My daughter has just entered seventh grade, and despite my best efforts, even homeschooling hasn't exempted her from experiencing trials of her own with the beautiful mean girls. I'm reliving some painful personal memories as I watch her wade into the turbulent waters of adolescence, where the mean girls circle like sharks. Unfortunately, I am all too familiar with their mode of operation. They smell the blood of insecurity and awkwardness, seeking prey that is obviously weakened from coping with a changing body and an unwelcome discomfiture. Their menu varies like a seaside restaurant offering the "catch of the day." They head toward their current target with alarming speed, intent upon sinking their teeth into the tender flesh of budding self-awareness.

Remembering this, I try to head the sharks off before they get too close to my daughter. I try to warn her when I see them coming, but sadly, the advice I have to offer is tainted with bitterness for the mean girls that visited the beach of my youth. My husband quietly cautions me. "You are getting too involved in this," he says. I realize then that I am obsessed with rescue. I am the coast guard. I am Richard Dreyfuss in Jaws, consumed with ridding my family's previously calm waters of this invasion by the mean girls.

The experts can offer plenty of sound, reasonable advice on how to deal with the mean girls. However, I found one Expert whose advice is utterly radical, and strangely enough, His advice seems to have the best chance of actually creating change. His counsel has not been in demand by the media, but it has been sought many times by mothers on their knees. This Expert is Jesus Christ. What does He have to say about mean girls?

• "Love your enemies and pray for those who persecute you" (Matt. 5:44). When I approached my daughter with this idea, she was totally open to it. She wants to pray for her friends. It is such a comfort to take a problem that seems so big to the One who you know is so much bigger. As we pray together, God has revealed that I am continuing to build my relationship with my daughter. We are not only mother and daughter, but we are sisters in Christ. We are approaching her teen years together as prayer partners. What a blessing.

• "Do not let any unwholesome talk come out of your mouths, but only what is helpful for building others up according to their needs, that it may benefit those who listen" (Ephesians. 4:29). My daughter and I have committed this verse to memory. We used it in a role-playing exercise where I encouraged my children to think about what someone else may need to hear. For example, did someone just fail a test? What would be an encouraging thing to say to her? Remember, if you can't say something nice, then don't say anything at all!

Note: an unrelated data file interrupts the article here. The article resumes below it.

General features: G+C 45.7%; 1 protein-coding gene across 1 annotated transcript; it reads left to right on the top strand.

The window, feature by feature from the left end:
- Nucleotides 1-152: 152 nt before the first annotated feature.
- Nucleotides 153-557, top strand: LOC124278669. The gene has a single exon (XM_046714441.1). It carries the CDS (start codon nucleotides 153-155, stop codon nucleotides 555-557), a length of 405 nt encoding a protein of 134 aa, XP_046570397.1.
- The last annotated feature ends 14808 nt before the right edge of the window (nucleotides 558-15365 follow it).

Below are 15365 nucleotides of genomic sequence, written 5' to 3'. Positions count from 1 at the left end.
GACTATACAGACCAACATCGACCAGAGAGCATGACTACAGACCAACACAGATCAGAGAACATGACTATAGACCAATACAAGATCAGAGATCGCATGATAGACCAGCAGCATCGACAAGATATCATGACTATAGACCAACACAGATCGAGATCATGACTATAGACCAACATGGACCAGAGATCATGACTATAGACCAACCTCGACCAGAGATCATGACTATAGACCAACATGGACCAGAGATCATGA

• "Don't show favoritism" (James 2:1). Teach your children not to show favoritism to people because of how they are dressed or how attractive they are. They can miss out on some of the greatest friendships ever by judging people based on first impressions.

Recently, God brought a specific memory to my mind of one mean girl in particular. There was a girl in my class, Michelle, who was a little awkward and tended to be shy. She tried hard, but for all her perseverance, she never fit in. She was always left out, mocked, or simply ignored. One day, Michelle called another girl in our class and asked for her help. She explained that she wanted and needed a friend. But the mean girl she called refused to be her friend. "I just don't like you, Michelle," she said. "I don't want to be your friend." Then as Michelle began to cry, this awful, mean girl hung up on her. Guess who the mean girl was? Right. I am so sorry, Michelle. I really am.

It might not hurt us mothers to do a self-check every once in a while: Is any of that junior high "mean-girlness" surfacing in my life today? Am I loving and praying for my enemies? Am I careful to watch my speech? Am I showing favoritism when I should instead be showing the open arms of Jesus Christ? I'd say most of us have been on both sides of what is now called "relational aggression." A mean-girl self-check is not a bad idea.


Rebecca Ingram Powell is a certified speaker with Proverbs 31 Ministries and the author of Wise Up! Experience the Power of Proverbs, a home school Bible curriculum for 6th through 9th grade girls. Visit www.rebeccapowell.com.